Allen Alleyne and an accomplice robbed the manager of a convenience store as the manager was leaving to make a bank deposit. Both Alleyne and his accomplice carried guns. After tricking the manager into stopping his car, Alleyne’s accomplice approached the manager, pressed a gun to his head, and demanded the cash the manager was carrying. The manager complied and both suspects fled the scene. Alleyne was later arrested and charged with two crimes, one for the robbery itself and another for using a firearm during a robbery. At trial the jury was asked to decide two critical questions, did Alleyne carry or use a weapon during the robbery and did he discharge that weapon. The jury found beyond a reasonable doubt that he had carried or used a weapon during the robbery, but made no determination as to the second question.
Under applicable federal law, the sentence for robbery changes when a firearm enters the picture. For a carrying a gun, a defendant faces 5 years, for brandishing a gun, 7 years, and longer still for actually discharging a gun. During Alleyne’s sentencing hearing the judge decided, on a preponderance of the evidence (meaning more than 50% likely), that Alleyne had actually brandished his weapon and accordingly imposed the 7 year enhanced sentence. Alleyne appealed, arguing that the sentence violated his Sixth Amendment rights because this fact had never been properly submitted to the jury. The case eventually wound its way to the U.S. Supreme Court – but let’s backup for a second.
What are sentence enhancements?
While every state has its own set of criminal laws, as does the Federal Government, most systems incorporate one or both of two types of statutorily mandated sentencing guidelines; mandatory minimums, or statutory maximums. The distinction between the two can sometimes get confusing so we’ll consider each separately.
Mandatory minimums refer to the smallest (least harsh) penalty a judge is allowed to apply to a given class of criminal defendant. When presented with a case in which the facts match the conditions established by the applicable law, a judge does not have the discretion to hand down a sentence lower than the minimum prescribed by the legislature; use of a deadly weapon, rape or child abuse, targeting an elected official, racially or religiously motivate crimes, and many other things can often lead to mandatory minimum sentences. Where one applies, a lesser sentence cannot be imposed, no matter how appropriate it might seem in an individual case.
Statutory maximums are just the opposite (almost). Here, the legislature has defined the maximum penalty that a given class of defendants can face. A judge presiding over an applicable case does not have the discretion to impose a harsher sentence than the cap established by the legislature; no matter the nature of the particular defendant in question. Many crimes have caps on the punishment that can be applied. However, there are often ranges provided depending on the facts. For example, using a fire arm during a robbery can increase a defendant’s exposure by several years over a similar defendant who committed an identical robbery without a firearm. Judges do not have to impose maximum sentences, but cannot exceed them. The range of possible sentences falling between any applicable mandatory minimum and statutory maximum equals the defendant’s potential exposure.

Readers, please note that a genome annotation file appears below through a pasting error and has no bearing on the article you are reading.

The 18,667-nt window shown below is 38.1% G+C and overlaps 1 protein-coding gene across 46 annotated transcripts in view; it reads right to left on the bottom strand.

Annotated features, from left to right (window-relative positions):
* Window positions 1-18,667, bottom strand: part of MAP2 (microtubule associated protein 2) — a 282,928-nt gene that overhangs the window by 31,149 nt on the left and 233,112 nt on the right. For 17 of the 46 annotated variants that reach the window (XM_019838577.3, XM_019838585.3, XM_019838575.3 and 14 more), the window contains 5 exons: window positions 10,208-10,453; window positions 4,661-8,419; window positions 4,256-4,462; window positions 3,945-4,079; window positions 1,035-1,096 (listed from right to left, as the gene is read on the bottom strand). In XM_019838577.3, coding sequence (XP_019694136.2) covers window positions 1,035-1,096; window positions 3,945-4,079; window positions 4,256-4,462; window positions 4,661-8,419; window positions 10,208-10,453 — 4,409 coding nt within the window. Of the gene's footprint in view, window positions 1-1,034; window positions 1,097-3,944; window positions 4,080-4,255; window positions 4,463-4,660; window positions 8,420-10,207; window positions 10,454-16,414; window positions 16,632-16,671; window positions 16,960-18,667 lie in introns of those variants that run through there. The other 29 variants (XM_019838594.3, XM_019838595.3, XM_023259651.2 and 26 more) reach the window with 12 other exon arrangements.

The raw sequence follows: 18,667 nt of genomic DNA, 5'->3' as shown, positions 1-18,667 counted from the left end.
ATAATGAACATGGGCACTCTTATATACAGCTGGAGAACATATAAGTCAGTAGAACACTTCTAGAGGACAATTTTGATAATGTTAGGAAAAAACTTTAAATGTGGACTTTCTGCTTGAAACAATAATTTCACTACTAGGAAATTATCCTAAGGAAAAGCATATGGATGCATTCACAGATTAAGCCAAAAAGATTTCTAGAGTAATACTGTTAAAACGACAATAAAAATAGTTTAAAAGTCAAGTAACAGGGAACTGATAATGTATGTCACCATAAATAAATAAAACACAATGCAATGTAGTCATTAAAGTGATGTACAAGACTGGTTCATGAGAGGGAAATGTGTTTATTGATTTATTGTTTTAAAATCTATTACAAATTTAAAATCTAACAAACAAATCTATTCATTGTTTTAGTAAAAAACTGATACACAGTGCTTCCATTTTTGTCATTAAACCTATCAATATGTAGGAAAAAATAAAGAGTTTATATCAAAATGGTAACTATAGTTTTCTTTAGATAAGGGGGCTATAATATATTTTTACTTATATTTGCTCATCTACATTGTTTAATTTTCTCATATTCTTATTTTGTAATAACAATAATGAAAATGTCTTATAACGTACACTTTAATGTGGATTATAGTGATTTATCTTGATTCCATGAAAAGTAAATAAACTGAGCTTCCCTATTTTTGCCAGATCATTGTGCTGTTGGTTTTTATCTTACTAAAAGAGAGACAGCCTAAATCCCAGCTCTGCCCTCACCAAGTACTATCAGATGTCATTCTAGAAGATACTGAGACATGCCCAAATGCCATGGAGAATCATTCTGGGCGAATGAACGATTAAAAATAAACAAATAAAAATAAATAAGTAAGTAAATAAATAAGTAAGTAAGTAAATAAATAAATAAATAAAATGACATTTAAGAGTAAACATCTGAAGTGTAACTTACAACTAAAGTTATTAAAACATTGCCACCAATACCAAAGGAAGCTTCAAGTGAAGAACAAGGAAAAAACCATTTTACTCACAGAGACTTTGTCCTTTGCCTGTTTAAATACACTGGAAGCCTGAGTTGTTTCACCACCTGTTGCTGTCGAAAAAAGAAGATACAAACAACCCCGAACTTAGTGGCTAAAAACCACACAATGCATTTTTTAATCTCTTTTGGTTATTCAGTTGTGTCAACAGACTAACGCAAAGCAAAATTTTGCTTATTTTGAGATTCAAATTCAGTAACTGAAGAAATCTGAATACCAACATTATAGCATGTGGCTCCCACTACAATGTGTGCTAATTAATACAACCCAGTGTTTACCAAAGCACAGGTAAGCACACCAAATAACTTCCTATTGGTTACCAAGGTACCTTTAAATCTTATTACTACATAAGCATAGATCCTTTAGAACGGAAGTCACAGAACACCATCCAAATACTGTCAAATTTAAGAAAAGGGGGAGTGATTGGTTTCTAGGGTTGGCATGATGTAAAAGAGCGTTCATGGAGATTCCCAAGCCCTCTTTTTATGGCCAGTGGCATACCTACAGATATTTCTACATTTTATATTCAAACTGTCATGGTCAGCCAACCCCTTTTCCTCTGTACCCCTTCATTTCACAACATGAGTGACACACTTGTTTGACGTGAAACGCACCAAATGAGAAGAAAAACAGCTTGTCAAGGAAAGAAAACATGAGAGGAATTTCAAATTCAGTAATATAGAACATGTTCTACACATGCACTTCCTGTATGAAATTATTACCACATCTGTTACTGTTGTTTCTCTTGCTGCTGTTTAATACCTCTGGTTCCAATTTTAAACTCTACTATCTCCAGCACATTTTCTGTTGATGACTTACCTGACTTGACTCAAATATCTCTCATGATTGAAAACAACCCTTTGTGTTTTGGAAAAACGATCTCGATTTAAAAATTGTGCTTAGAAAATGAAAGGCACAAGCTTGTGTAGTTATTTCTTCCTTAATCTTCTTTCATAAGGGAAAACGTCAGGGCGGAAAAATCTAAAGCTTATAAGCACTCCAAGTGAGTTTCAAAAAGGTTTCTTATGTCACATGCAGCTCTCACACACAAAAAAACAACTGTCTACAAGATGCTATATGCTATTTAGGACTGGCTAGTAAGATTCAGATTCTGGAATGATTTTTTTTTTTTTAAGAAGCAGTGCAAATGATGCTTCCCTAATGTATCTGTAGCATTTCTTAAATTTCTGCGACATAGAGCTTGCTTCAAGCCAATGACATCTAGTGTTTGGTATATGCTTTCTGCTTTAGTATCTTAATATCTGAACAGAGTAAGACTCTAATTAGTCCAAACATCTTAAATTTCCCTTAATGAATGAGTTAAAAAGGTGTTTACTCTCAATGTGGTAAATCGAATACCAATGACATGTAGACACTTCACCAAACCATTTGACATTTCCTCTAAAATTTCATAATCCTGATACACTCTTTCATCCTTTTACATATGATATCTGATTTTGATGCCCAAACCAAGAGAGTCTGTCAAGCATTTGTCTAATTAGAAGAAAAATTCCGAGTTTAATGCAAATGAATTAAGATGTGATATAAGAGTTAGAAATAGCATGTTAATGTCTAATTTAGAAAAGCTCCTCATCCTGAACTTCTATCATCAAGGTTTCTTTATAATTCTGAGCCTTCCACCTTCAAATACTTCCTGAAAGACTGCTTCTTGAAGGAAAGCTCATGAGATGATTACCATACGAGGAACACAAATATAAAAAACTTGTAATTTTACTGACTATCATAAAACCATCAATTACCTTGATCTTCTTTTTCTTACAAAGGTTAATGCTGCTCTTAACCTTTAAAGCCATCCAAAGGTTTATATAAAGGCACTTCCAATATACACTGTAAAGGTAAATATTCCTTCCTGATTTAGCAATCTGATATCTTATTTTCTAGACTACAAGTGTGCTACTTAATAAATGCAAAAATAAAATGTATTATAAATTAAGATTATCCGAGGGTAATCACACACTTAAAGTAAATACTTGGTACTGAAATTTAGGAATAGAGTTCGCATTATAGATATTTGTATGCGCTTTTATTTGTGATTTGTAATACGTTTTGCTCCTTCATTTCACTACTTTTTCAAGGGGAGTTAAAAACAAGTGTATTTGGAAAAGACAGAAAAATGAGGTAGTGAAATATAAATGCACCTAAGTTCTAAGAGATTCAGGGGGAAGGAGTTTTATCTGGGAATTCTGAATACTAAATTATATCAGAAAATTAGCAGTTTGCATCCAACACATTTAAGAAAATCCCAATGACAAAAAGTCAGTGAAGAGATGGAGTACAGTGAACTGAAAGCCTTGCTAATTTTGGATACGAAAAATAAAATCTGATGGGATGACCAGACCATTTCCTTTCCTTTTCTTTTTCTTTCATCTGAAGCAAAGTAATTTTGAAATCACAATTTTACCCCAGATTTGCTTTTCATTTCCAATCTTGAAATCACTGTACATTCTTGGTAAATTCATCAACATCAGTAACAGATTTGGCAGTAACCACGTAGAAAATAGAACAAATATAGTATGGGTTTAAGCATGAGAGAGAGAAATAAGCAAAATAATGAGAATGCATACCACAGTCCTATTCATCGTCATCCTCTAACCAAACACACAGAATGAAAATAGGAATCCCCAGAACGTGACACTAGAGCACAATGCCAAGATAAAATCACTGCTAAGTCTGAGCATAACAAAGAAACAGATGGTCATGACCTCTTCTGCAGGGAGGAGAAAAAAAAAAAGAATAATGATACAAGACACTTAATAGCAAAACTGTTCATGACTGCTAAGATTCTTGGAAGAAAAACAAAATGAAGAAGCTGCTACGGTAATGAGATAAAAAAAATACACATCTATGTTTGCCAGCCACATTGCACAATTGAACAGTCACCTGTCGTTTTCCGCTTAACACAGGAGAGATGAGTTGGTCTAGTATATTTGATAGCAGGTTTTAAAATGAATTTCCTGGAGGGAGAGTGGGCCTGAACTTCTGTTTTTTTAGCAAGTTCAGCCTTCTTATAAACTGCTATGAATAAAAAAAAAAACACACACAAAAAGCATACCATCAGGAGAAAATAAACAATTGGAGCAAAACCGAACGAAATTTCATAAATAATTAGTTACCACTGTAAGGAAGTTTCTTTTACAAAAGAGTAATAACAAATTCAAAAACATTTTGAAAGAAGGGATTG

Often it is the judge who decides a specific penalty. Get picked up for insider trading under sympathetic circumstances and you might find a judge willing to “go easy” on you. Hassle the judge all the way through a trial, and you’re more likely to find yourself facing a harsher sentence. However, things become somewhat less clear, and, until Alleyne, less constitutionally certain, when a mandatory minimum or statutory maximum sentence range is triggered. Usually these conditions result from the specific facts of the case; did the defendant carry a gun, how old was the child, how much money was involved, and the like. Is a judge allowed to determine the existence or extent of such facts during the sentencing phase of a trial, or must the jury find the existence of these facts beyond a reasonable doubt?
Enter the Supreme Court
In 2000, the Supreme Court weighed in; declaring that any fact which raised a statutory maximum must be decided by a jury beyond reasonable doubt but that judges were free to determine facts triggering a mandatory minimum based only on a preponderance of the evidence. For a decade this inconsistency in the law stood strong against numerous attacks by scholars and repeated attempts by the defendant’s bar to have the ruling overturned. Then came Alleyne; based on facts very similar to those in the Court’s earlier decision, and brought on a challenge to the exact same Federal law, both the district court and the Fourth Circuit refused to amend Alleyne’s sentence; standing, so they thought, on strong Supreme Court guidance.
To many people’s great surprise, the Court changed its mind. The majority in Alleyne held that statutory maximums and mandatory minimums weren’t different after all; facts triggering both types of sentencing guidelines must be decided by a jury beyond a reasonable doubt. It took a few years, but the right decision was ultimately made. Thanks to Alleyne, the full protection of the Sixth Amendment’s trial by jury requirement is now available to criminal defendants facing a legislatively proscribed sentencing enhancement under either State or Federal law.